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Poll says most people support a ban on whips in Australian horse racing

Three-quarters of Australians quizzed in a poll said they do not support the whipping of horses in racing, a study published today in PLOS ONE shows.

Most of those identified as racing enthusiasts said they would continue to attend or gamble on racing if the whip was banned. Only one in eight of those racing fans said they would no longer watch or bet if the rules did not allow a horse to be whipped for purposes other than jockey safety.

Originally published in The Conversation.

Why we developed a microscope for your phone – and published the design

Soon you could be looking at microscopic creatures with your mobile phone.

Originally published in The Conversation.

A brief history of Martian exploration – as the InSight Lander prepares to launch

An artist's rendition of the InSight lander - which will collect data on what's inside the planet Mars.

Originally published in The Conversation.

No, you can't tap your hand to get on the train – where biohacktivists stand under the law

A brave step forward for cyborg rights? A media stunt? Or just indifference to contract law? Those are the questions raised by news that biohacker Meow-Ludo Disco Gamma Meow-Meow plans to take Transport for NSW (TfNSW) to court after it cancelled his digital travel card.

Originally published in The Conversation.

Sizes matters for black hole formation, but there's something missing in the middle ground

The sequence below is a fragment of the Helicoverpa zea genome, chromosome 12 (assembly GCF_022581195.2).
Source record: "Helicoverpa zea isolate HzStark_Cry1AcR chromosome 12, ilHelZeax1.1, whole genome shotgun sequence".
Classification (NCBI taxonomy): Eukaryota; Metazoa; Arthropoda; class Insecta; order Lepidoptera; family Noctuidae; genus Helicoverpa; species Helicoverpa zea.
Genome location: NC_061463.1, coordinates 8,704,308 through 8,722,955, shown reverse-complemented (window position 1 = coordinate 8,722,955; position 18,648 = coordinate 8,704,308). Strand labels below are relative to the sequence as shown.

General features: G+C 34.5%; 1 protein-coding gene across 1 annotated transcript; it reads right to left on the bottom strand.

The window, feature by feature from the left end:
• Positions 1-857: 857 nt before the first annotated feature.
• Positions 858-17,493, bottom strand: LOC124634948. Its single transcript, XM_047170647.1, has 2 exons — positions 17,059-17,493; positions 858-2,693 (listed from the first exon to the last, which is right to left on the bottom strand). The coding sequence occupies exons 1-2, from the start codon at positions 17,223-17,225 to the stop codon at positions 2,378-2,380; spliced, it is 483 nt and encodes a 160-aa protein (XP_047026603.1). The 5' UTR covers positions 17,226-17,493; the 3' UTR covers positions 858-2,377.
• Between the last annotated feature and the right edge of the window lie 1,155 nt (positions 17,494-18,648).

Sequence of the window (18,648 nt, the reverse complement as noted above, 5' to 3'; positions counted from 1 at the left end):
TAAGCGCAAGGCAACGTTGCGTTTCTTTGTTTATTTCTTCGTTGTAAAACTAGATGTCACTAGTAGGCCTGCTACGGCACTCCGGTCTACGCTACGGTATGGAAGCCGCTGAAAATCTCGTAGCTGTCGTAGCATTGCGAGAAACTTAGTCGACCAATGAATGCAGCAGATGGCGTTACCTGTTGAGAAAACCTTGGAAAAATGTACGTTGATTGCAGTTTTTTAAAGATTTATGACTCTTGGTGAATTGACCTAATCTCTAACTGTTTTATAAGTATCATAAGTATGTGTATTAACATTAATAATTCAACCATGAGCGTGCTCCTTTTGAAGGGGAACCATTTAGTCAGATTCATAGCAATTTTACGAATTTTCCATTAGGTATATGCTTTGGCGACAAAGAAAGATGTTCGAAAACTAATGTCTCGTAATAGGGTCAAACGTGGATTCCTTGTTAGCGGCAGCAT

An artist's impression of a supermassive black hole at the centre of a galaxy. NASA/JPL-Caltech

So far, all black holes discovered by astronomers fall into two broad categories: “stellar mass”

Originally published in The Conversation.

We should learn to work with robots and not worry about them taking our jobs

Humans and robots can work together to create jobs for the future. Shutterstock/Gennady Danilkin

We have all heard the dire predictions about robots c

Originally published in The Conversation.

Charging ahead: how Australia is innovating in battery technology

Since sodium is abundant, battery technology that uses it side-steps many of the issues associated with lithium batteries. Paul Jones/UOW, Author provided

Lithium-ion remains the most widespread battery technology in use today, thanks to the fact that products that use it

Originally published in The Conversation.

When galaxies collide, size matters if you want to know the fate of our Milky Way

An artist's impression of the predicted merger between our Milky Way (right) and the neighboring Andromeda galaxy (left). So which galaxy will dominate? NASA; ESA; Z. Levay and R. van der Marel, STScI; T. Hallas; and A.

Originally published in The Conversation.

How the new mozzie emoji can create buzz to battle mosquito-borne disease

Set to land in mid 2018, the new mosquito emoji will give people a new way to talk about mozzies. Cameron Webb , Author provided

Mosquitoes are coming.

Originally published in The Conversation.

No science minister, and it's unclear where science fits in Australia

Science is in Canberra this week, and yet we have no minister for science.

No science minister, on a background of Australia’s complex recent history of affiliating the science portfolio with a range of other ministries.

Originally published in The Conversation.